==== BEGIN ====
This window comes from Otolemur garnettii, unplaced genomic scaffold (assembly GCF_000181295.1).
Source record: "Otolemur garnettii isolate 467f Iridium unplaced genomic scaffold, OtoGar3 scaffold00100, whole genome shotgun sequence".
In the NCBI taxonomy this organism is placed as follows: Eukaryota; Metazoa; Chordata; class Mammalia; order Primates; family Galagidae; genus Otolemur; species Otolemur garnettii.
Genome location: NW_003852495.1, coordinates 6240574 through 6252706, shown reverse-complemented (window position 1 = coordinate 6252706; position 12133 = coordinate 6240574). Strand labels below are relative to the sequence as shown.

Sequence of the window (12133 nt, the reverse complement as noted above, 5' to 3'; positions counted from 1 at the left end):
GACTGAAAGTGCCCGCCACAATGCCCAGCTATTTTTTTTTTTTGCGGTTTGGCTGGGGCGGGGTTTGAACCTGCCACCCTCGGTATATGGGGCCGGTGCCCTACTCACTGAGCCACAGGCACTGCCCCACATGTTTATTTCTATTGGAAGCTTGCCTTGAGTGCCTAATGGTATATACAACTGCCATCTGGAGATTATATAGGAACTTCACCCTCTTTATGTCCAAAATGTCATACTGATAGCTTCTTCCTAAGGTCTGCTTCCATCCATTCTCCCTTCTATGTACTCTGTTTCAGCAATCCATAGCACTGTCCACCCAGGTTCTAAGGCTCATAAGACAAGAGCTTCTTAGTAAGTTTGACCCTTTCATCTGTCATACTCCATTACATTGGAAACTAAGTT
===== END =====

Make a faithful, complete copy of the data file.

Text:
This window comes from Otolemur garnettii, unplaced genomic scaffold (assembly GCF_000181295.1).
Source record: "Otolemur garnettii isolate 467f Iridium unplaced genomic scaffold, OtoGar3 scaffold00100, whole genome shotgun sequence".
In the NCBI taxonomy this organism is placed as follows: Eukaryota; Metazoa; Chordata; class Mammalia; order Primates; family Galagidae; genus Otolemur; species Otolemur garnettii.
Genome location: NW_003852495.1, coordinates 6240574 through 6252706, shown reverse-complemented (window position 1 = coordinate 6252706; position 12133 = coordinate 6240574). Strand labels below are relative to the sequence as shown.

Sequence of the window (12133 nt, the reverse complement as noted above, 5' to 3'; positions counted from 1 at the left end):
GACTGAAAGTGCCCGCCACAATGCCCAGCTATTTTTTTTTTTTGCGGTTTGGCTGGGGCGGGGTTTGAACCTGCCACCCTCGGTATATGGGGCCGGTGCCCTACTCACTGAGCCACAGGCACTGCCCCACATGTTTATTTCTATTGGAAGCTTGCCTTGAGTGCCTAATGGTATATACAACTGCCATCTGGAGATTATATAGGAACTTCACCCTCTTTATGTCCAAAATGTCATACTGATAGCTTCTTCCTAAGGTCTGCTTCCATCCATTCTCCCTTCTATGTACTCTGTTTCAGCAATCCATAGCACTGTCCACCCAGGTTCTAAGGCTCATAAGACAAGAGCTTCTTAGTAAGTTTGACCCTTTCATCTGTCATACTCCATTACATTGGAAACTAAGTT